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C++ Accelerated Massive Parallelism (C++ AMP) is a native programming model that contains elements that span the C++ programming language and its runtime library. It provides an easy way to write programs that compile and execute on data-parallel hardware, such as graphics cards (GPUs).

Beginning with Visual Studio 2022 (version 17.0), C++ AMP is declared as deprecated, indicating its end of support beyond Visual Studio 2022.

C++ AMP is a library implemented on DirectX 11 and an open specification from Microsoft for implementing data parallelism directly in C++. It is intended to make programming GPUs easy for the developer by supporting a range of expertise from none (in which case the system does its best) to being more finely controllable, but still portable. In Microsoft's implementation, code that cannot be run on GPUs will fall back onto one or more CPUs instead and use SSE instructions.[citation needed] The Microsoft implementation is included in Visual Studio 2012, including debugger and profiler support.

The initial C++ AMP release from Microsoft requires at least Windows 7 or Windows Server 2008 R2.[1] As C++ AMP is an open specification it is expected that in time implementations outside Microsoft will appear; one early example of this is Shevlin Park, Intel's experimental implementation of C++ AMP on Clang/LLVM and OpenCL.[2]

On November 12, 2013 the HSA Foundation announced a C++ AMP compiler that outputs to OpenCL, Standard Portable Intermediate Representation (SPIR), and HSA Intermediate Language (HSAIL) supporting the current C++ AMP specification.[3] The source is available at https://github.com/RadeonOpenCompute/hcc. C++ AMP support is considered obsolete and the current ROCm 1.9 series will be the last to support it.[4]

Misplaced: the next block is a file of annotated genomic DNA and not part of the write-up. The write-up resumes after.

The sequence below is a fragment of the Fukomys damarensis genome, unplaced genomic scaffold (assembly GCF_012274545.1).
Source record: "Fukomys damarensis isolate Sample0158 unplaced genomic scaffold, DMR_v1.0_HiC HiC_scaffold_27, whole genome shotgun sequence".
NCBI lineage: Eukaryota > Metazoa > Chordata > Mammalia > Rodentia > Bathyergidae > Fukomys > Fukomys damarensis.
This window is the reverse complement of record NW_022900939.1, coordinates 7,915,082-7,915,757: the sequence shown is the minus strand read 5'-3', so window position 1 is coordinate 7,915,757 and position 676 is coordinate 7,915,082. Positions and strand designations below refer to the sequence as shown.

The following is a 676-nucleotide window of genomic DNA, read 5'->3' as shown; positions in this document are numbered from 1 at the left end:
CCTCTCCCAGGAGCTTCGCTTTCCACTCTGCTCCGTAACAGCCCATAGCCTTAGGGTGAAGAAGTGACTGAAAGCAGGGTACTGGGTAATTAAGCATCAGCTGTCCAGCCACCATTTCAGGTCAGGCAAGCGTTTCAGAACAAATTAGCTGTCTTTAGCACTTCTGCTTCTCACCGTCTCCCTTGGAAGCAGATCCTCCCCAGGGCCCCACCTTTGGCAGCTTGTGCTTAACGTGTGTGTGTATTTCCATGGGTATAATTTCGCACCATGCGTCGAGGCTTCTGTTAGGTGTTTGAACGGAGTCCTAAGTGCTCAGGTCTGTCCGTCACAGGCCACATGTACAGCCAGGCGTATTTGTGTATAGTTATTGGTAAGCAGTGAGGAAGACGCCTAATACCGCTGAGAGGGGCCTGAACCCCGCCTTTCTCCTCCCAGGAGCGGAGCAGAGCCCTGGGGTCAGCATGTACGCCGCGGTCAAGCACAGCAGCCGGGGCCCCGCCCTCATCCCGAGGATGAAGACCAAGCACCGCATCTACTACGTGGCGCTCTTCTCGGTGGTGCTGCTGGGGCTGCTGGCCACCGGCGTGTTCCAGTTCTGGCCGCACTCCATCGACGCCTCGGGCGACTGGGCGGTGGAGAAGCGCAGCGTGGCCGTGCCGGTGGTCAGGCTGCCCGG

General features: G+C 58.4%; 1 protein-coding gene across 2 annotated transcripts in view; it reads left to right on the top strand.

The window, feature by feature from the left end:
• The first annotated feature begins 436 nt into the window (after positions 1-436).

The basic concepts behind C++AMP, like using C++ classes to express parallel and heterogeneous programming features, have been inspirational to the SYCL standard.


Microsoft added the restrict(amp) feature, which can be applied to any function (including lambdas) to declare that the function can be executed on a C++ AMP accelerator. The compiler will automatically generate a compute kernel, saving the boilerplate of management and having to use a separate language. The restrict keyword instructs the compiler to statically check that the function uses only those language features that are supported by most GPUs, for example, void myFunc() restrict(amp) {…} Microsoft or other implementer of the open C++ AMP specification could add other restrict specifiers for other purposes, including for purposes that are unrelated to C++ AMP.

Beyond the new language feature, the rest of C++ AMP is available through the <amp.h> header file in the concurrency namespace. The key C++ AMP classes are: array (container for data on an accelerator), array_view (wrapper for data), index (N-dimensional point), extent (N-dimensional size), accelerator (computational resource, such as a GPU, on which to allocate memory and execute), and accelerator_view (view of an accelerator). There is also a global function, parallel_for_each, which you use to write a C++ AMP parallel loop.

See also[edit]


  1. ^ C++ AMP One-page summary Broken link
  2. ^ Shevlin Park: Implementing C++ AMP with Clang/LLVM and OpenCL
  3. ^ "Bringing C++AMP Beyond Windows via CLANG and LLVM". Retrieved January 9, 2014.
  4. ^ "Home · RadeonOpenCompute/HCC Wiki". GitHub.

Further reading[edit]

  • Kate Gregory, Ade Miller. C++ Amp: Accelerated Massive Parallelism With Microsoft Visual C++ - Microsoft, 2012 - 326 pages - ISBN 9780735664739

External links[edit]